Plaintiffs contend that defendant was negligent in not maintaining orderly skating by its patrons, more specifically in permitting skating contrary to the counter-clockwise flow, the playing of games, and the cutting in and out in all directions without regard to the presence of others. Defendant, appellant, contends that there was (1) a failure to prove any negligence on its part which was the proximate cause of Mrs. Rauch's injuries; and (2) in any event, the wife-appellee was guilty of contributory negligence as a matter of law when she, with full realization of the dangerous conditions, remained on the ice and skated directly into the area in which the danger existed. The order dismissing the motion for judgment non obstante veredicto must be reversed.
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The testimony clearly establishes that the wife-appellee was fully cognizant of the very conditions which she asserts in her endeavor to hold appellant responsible for the injuries and damage which she and her husband sustained. Four times within half an hour after she and her children entered upon the ice, she and her daughter left in order to keep from being bumped into and knocked down. She observed that many skaters moved clockwise, contrary to the flow, "cut across the ice and back into you, in all directions"; that "There were a lot of them doing that. All evening they were cutting in." On the fourth occasion, her daughter was almost knocked out of her hands. She complained to the guard of this dangerous conduct. She and her daughter left the ice for ten or fifteen minutes.Conditions looked "a little better" and they returned to the ice. They again skated for approximately half an hour and the situation did not improve. She stated, "They started to skate in and out in the wrong direction and I was afraid,...". She told her daughter that when they saw her brother he was to take her off the ice. She nevertheless remained and "skated toward the center" where she had observed the unremitting dangers of which she complained.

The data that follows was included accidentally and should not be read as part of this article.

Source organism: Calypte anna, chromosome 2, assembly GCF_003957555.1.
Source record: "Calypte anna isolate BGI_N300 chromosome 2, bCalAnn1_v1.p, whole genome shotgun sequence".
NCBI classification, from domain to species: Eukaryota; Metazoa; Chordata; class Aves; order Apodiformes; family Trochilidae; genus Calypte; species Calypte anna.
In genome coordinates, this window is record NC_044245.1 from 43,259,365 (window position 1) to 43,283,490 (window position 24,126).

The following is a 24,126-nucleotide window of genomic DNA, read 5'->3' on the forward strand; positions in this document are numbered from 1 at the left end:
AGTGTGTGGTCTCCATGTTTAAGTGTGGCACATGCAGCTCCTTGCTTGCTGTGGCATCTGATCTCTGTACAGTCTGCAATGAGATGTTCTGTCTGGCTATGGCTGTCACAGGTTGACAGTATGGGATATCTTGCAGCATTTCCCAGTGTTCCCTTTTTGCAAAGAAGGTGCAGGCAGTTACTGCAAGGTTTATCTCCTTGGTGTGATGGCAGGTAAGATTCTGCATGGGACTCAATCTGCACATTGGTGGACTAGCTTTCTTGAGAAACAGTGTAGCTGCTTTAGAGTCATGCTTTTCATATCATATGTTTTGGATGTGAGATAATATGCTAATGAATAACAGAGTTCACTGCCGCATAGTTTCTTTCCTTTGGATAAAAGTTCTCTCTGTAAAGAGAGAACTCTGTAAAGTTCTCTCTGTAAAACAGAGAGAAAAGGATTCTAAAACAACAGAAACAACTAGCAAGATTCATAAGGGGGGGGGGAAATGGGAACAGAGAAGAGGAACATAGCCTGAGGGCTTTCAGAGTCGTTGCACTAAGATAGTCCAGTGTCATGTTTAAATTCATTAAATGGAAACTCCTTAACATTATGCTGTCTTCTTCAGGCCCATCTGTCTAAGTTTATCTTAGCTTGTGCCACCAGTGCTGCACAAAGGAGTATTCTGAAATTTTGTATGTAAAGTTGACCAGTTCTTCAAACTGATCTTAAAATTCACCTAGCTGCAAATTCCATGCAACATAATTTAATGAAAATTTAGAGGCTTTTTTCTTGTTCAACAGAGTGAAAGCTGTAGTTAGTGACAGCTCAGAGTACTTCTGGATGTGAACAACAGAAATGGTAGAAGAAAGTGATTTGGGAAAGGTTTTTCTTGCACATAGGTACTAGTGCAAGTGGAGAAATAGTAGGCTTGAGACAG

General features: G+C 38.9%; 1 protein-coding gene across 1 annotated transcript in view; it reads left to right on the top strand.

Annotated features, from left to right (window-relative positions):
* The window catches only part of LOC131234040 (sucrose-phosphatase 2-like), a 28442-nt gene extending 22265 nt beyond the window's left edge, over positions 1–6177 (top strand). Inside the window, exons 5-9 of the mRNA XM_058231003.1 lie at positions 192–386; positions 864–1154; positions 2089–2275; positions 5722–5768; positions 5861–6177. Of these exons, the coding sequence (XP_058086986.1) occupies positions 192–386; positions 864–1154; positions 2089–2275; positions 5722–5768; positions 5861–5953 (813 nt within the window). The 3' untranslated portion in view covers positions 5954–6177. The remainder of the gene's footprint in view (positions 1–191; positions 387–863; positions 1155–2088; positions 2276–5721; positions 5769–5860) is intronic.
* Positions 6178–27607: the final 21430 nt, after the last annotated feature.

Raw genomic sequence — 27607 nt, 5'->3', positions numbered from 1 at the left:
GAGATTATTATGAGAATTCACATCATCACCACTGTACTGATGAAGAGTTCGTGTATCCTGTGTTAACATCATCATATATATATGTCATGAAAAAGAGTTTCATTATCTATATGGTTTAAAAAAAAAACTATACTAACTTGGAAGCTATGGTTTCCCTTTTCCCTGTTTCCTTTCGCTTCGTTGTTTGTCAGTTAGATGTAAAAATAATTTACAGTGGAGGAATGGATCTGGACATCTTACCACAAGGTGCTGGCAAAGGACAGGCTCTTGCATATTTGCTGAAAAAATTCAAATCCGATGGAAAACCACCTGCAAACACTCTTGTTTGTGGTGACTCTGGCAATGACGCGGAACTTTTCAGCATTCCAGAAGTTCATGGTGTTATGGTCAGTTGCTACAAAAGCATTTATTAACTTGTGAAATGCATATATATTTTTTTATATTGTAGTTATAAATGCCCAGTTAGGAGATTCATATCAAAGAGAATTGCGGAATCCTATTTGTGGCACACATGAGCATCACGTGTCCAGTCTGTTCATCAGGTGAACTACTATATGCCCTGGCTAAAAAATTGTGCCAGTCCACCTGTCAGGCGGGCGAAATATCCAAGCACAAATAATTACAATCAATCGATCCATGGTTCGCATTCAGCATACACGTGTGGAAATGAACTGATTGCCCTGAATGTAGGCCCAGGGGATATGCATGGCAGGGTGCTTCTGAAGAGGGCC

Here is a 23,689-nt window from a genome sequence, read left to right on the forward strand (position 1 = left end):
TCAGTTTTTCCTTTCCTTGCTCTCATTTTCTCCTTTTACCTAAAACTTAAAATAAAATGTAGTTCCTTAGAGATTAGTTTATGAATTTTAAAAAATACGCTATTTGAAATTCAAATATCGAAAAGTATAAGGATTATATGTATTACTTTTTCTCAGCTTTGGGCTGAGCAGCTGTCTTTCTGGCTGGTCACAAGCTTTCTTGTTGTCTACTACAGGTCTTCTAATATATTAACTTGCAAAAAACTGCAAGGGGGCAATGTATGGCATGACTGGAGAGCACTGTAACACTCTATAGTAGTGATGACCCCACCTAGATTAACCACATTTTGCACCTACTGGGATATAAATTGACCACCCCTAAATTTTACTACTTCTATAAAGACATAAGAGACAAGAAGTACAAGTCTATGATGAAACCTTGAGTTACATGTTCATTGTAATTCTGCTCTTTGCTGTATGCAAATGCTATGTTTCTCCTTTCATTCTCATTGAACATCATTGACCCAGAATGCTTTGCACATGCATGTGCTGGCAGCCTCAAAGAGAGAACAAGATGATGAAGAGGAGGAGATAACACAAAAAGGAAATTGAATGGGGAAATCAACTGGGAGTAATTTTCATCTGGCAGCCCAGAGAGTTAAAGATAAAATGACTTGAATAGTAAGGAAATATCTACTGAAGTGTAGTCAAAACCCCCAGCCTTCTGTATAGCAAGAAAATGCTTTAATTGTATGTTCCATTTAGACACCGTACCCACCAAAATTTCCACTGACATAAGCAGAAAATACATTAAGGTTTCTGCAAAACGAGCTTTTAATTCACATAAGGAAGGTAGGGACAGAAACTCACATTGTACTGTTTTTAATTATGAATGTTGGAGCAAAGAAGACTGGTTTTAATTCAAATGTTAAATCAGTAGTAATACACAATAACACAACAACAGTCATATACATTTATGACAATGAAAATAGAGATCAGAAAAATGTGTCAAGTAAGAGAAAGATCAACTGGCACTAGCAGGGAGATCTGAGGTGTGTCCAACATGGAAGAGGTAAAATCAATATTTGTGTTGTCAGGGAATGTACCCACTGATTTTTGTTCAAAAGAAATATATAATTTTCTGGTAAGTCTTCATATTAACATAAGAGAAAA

Obviously, Mrs. Rauch chose to match her skill as a skater against what to her was a manifest danger. When she reentered this area of danger, she deliberately exposed herself to the risk of injury happening in the very manner which she had anticipated all evening, and of which she was so acutely aware that she had sent her children from the rink. She had knowledge of the conditions, realized and voluntarily assumed the risk involved. See Shields v. Van Kelton Amusement Corp., 228 N.Y. 396, 127 N.E. 261; Emerson v. Riverview Rink & Ballroom, 233 Wis. 595, 290 N.W. 129. Cf. Restatement, Torts, Sections 340, 341, 348.
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Appellees rely upon Rommel v. Schambacher, 120 Pa. 579, 11 A. 779; and Kennedy v. Pennsylvania Railroad Company, 32 Pa. Superior Ct. 623. In the former, plaintiff had no warning or reason to believe that a fellow customer in defendant's saloon would set fire to him by a drunken freak described by the Court as "an insane and brutal trick". In the latter, a crowd of boisterous football enthusiasts in a corridor between the waiting room and the train shed at the Broad Street Station Building in Philadelphia knocked down a woman proceeding to board a train. No issue of contributory negligence was raised, and plaintiff testified that "it all happened in a minute". There was no evidence that plaintiff had previously observed any conduct threatening physical injury.